What attracted you to this particular deal on MyHouseDeals?

The price was excellent. The house already had improvements and it was tenant occupied.

What do you like about renting properties?

We like the fact that there is a steady income stream. We also like dealing with people, for the most part. We wanted rental property for a long time. We thought we would be good landlords; that we would treat people well. We felt like we were a good fit to be landlords.

How did you rehab the property you found on MyHouseDeals with tenants living there?

Like I said, a lot of that work was already done. The current tenants lived in the house for a year already. The house had new siding, new windows, and a new deck. The bathrooms were renovated. It had a new AC unit. A month after we bought it, a hail storm came through. We got a new roof and gutters.

The kitchen itself needs to be completely redone. It needs new cabinets and new counter tops. We tried to schedule to redo the kitchen, but our current tenants tell us repeatedly that they do not want us to renovate the place. We are just going to wait until they move. We’ll deal with it then. It would be very difficult, actually, to try to renovate a place with tenants in it.

find investment properties

How did you finance this property?

We paid cash. We used money in a retirement account.

Has your funding strategy changed over time?

Yes, it did change over time. And no, we don’t always use retirement funds. The first 2 houses we purchased were not with retirement funds. Once we moved the retirement money to use it for investing like this, we started doing that exclusively.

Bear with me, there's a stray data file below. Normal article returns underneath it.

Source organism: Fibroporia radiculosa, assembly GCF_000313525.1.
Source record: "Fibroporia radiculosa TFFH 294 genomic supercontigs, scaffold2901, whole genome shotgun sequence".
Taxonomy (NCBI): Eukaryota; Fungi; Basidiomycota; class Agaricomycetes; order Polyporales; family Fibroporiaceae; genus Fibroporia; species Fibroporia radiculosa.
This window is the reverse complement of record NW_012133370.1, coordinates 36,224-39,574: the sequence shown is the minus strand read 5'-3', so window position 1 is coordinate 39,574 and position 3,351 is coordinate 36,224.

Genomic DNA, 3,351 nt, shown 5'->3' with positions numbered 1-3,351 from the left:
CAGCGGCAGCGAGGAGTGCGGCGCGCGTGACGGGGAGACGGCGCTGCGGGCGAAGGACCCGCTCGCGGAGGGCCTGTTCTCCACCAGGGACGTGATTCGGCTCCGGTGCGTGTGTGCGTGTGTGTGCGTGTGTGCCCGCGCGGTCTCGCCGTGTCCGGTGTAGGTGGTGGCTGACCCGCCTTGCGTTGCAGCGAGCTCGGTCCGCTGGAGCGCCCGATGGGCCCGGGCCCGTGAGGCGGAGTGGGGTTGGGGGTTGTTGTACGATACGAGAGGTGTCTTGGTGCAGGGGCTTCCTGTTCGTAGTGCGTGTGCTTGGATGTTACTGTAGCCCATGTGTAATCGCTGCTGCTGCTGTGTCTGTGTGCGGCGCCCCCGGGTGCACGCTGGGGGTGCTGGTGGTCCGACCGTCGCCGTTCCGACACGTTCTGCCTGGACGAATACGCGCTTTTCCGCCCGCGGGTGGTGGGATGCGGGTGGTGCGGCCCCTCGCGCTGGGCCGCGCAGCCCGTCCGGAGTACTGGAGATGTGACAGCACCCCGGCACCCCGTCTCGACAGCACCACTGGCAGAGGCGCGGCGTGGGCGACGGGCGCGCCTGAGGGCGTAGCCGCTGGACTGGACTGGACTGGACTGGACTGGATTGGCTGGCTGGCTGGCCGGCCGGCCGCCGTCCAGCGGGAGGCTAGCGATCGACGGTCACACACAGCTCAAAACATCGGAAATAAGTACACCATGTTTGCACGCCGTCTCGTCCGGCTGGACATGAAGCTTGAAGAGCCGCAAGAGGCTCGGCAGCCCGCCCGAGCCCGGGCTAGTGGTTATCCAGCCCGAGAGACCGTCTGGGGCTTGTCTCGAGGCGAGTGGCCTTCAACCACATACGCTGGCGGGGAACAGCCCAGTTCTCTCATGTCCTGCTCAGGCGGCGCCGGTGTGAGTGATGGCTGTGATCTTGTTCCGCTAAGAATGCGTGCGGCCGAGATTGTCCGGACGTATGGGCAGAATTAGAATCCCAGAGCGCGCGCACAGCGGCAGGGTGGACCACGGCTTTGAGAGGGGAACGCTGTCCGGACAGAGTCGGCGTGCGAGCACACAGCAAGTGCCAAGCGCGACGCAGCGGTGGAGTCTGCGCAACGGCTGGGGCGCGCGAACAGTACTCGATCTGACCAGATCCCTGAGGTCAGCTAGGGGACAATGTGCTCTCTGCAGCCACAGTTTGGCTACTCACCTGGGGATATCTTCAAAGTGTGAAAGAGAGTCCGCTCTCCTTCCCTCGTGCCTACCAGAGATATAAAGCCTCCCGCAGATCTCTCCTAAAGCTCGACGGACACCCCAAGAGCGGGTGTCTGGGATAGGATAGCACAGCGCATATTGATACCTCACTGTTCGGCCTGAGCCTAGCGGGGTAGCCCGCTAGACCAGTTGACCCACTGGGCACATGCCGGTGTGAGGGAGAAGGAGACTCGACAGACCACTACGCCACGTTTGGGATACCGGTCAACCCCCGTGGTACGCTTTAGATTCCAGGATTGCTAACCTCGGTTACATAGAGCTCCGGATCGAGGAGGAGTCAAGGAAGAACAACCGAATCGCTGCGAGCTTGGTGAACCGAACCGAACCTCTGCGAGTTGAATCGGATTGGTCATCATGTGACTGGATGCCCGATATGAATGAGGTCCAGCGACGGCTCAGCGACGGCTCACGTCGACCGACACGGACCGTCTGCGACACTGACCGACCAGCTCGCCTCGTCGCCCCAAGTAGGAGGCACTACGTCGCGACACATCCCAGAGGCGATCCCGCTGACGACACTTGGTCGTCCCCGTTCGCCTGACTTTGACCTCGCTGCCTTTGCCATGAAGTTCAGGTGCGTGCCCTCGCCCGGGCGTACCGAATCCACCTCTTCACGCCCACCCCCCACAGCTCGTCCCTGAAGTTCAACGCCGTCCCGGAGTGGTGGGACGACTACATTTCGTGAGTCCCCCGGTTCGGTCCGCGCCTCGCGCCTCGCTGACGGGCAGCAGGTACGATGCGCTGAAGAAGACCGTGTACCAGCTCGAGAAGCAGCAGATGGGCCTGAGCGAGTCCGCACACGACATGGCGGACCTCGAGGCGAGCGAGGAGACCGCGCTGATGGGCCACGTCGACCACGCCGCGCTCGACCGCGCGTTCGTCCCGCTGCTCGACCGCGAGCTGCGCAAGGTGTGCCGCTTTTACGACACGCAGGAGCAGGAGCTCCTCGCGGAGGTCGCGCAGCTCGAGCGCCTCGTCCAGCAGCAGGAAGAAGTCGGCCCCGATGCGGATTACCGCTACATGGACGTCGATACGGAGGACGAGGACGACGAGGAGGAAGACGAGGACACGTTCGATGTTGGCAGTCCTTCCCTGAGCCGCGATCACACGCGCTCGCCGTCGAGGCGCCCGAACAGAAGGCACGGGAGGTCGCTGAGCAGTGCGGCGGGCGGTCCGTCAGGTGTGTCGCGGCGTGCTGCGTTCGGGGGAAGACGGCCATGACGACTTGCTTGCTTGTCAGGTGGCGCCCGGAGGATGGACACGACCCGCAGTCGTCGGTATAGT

We actually moved a lot of the money into a Roth 401K. We moved it all into a 401K. A lot of it, over a couple of years, we moved into a Roth account. Then we bought houses with that Roth money. Now we have four houses that generate income and a monthly rent that goes into a Roth account that is never taxed.

If we sell those homes, anything that we earned on that is tax free as well. We try to keep some money liquid. When it’s in the bank, even if you have $70,000 or $80,000, you’re going to earn $1 a month. You buy a house with that and you’re earning $850 or $900 a month instead of $1. It just builds up very, very quickly.

What does your process look like for fixing up a property?

We have a lot more help then we used to. The older we get, too, the more we want that help. We utilize that a lot. I actually found a wonderful carpenter on Craigslist. That’s always a place to look.